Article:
Comics

Spectacular Spider-Man: Reunited and it Feels So Good

Writer Chip Zdarsky and artist Joe Quinones get the band back together!

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Some team-ups end at just the right time. Others leave you wanting more. Writer Chip Zdarsky and artist Joe Quinones have become the rare team that exists as both. When they concluded their collaboration on HOWARD THE DUCK, the timing proved perfect. But, come on, we all knew we needed more of Zdarsky’s words and Quinone’s lines bringing sweet comic book storytelling to our eyes.

In PETER PARKER: THE SPECTACULAR SPIDER-MAN #301, we all get our wish as the duo reconnect for the three-issue arc “Amazing Fantasy.” We pulled them away from planning their new treehouse just long enough for them to talk about how happy it makes them to be together again.

Marvel.com: How different is it to collaborate with each other on a book like SPECTACULAR SPIDER-MAN versus HOWARD THE DUCK? What unique challenges did PETER PARKER present you both with?

Joe Quinones: Well so far he doesn’t cry nearly as much.

Certainly there are through-lines with both series in Chip’s writing style, which balances a combination of humor and heart, but it’s a question of degrees. The jokes are there, but where with Howard the gags were more front and center, here we pull the punches a little. Chip’s Spider-Man is very self-aware and funny but it’s delivered with some amount of restraint, offset by more drama and super-heroic flair.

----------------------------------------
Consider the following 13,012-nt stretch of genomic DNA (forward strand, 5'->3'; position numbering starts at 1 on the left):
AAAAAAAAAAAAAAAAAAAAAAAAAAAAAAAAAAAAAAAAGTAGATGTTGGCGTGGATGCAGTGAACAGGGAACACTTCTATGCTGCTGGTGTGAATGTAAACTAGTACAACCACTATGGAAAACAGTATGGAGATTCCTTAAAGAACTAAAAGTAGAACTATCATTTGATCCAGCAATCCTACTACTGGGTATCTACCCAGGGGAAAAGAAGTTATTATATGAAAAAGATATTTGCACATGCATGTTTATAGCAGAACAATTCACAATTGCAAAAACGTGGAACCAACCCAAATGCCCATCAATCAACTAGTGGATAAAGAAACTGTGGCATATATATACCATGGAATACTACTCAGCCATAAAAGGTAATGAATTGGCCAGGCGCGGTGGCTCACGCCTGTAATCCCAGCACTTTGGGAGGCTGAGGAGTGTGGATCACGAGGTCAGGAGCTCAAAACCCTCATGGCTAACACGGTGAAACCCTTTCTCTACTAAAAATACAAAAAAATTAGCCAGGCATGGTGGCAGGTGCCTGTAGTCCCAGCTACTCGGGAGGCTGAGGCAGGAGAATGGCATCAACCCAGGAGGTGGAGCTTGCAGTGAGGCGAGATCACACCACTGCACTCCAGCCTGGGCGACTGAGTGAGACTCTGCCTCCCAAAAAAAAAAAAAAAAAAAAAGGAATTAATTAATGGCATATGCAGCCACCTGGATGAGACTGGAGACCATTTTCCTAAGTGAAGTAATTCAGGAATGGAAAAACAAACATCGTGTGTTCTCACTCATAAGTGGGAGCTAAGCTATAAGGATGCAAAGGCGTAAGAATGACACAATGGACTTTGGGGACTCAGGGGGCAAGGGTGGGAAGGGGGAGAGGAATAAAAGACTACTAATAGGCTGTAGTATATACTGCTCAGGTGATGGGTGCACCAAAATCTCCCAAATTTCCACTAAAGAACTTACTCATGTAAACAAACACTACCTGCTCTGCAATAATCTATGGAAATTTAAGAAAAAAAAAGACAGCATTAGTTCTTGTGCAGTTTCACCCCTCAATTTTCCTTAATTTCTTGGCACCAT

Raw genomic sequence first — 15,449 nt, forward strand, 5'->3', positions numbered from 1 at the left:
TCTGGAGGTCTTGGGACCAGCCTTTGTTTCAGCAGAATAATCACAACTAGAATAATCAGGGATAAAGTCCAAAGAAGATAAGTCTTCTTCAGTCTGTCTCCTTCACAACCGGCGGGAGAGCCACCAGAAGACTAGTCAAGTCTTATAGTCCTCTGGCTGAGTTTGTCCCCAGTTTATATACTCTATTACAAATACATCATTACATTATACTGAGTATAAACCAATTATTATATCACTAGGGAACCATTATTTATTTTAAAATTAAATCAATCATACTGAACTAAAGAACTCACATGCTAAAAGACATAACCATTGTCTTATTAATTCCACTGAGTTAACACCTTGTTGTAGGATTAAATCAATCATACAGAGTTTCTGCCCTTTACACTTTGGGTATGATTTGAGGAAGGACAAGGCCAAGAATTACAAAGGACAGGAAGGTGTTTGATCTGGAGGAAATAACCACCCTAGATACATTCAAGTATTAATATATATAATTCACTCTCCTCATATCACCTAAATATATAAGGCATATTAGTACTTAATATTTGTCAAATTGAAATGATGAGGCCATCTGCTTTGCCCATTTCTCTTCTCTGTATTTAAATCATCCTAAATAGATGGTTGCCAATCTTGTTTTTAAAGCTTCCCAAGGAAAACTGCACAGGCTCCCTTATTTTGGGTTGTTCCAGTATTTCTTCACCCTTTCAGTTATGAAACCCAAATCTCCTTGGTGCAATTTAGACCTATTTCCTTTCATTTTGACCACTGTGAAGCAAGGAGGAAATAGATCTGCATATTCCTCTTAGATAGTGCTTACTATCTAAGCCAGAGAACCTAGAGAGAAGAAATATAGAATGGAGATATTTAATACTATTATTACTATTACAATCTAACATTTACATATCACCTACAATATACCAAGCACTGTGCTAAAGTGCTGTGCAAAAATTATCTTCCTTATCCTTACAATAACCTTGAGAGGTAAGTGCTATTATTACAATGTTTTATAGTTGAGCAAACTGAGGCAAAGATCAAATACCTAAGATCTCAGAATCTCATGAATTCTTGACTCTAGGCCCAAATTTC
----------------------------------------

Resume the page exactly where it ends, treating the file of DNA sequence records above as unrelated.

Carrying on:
Chip Zdarsky: I mean the big thing is having more eyeballs on a Spider-Man book than you would a Howard the Duck book! So, there’s some pressure there. Joe’s work is really fun and light, so we also needed to make sure the story being told would suit his style, while being decidedly more serious than a standard HOWARD issue. I think people are going to dig it.

Marvel.com: To rejoin with someone you already had an established relationship with must, I imagine, carry a fair amount of comfort to it. Does working with each other again make you feeling free to take risks that you might have been more hesitant to do with someone you were less familiar with? If so, where might readers notice that in the book?

Chip Zdarsky: I think it’s less about taking risks and more about knowing your co-creator’s strengths and being able to play to them. [Artist] Adam [Kubert] is the king of big action scenes, Joe is the king of facial expressions and body language. So, writing for Joe, I tend to do more scenes where I push those abilities, by writing scenes like “okay, he’s sad, but not too sad, more wistful, but there’s also an underlying anger.”

Joe loves it when I do that!

Joe Quinones: Of course! I really loved working with Chip on HOWARD. I think we complement each other well. While it seemed like a good place to end the book where we did, boy once it was gone, I really missed the collaboration. It’s been fun teaming up again.

Peter Parker: The Spectacular Spider-Man #301 cover by Joe Quinones

Peter Parker: The Spectacular Spider-Man #302 cover by Joe Quinones

Marvel.com: You both are taking Spider-Man, along with Teresa and J. Jonah Jameson, back in time. From what you’ve seen and discussed, how do you try to realize the look of the Marvel Universe from several years earlier?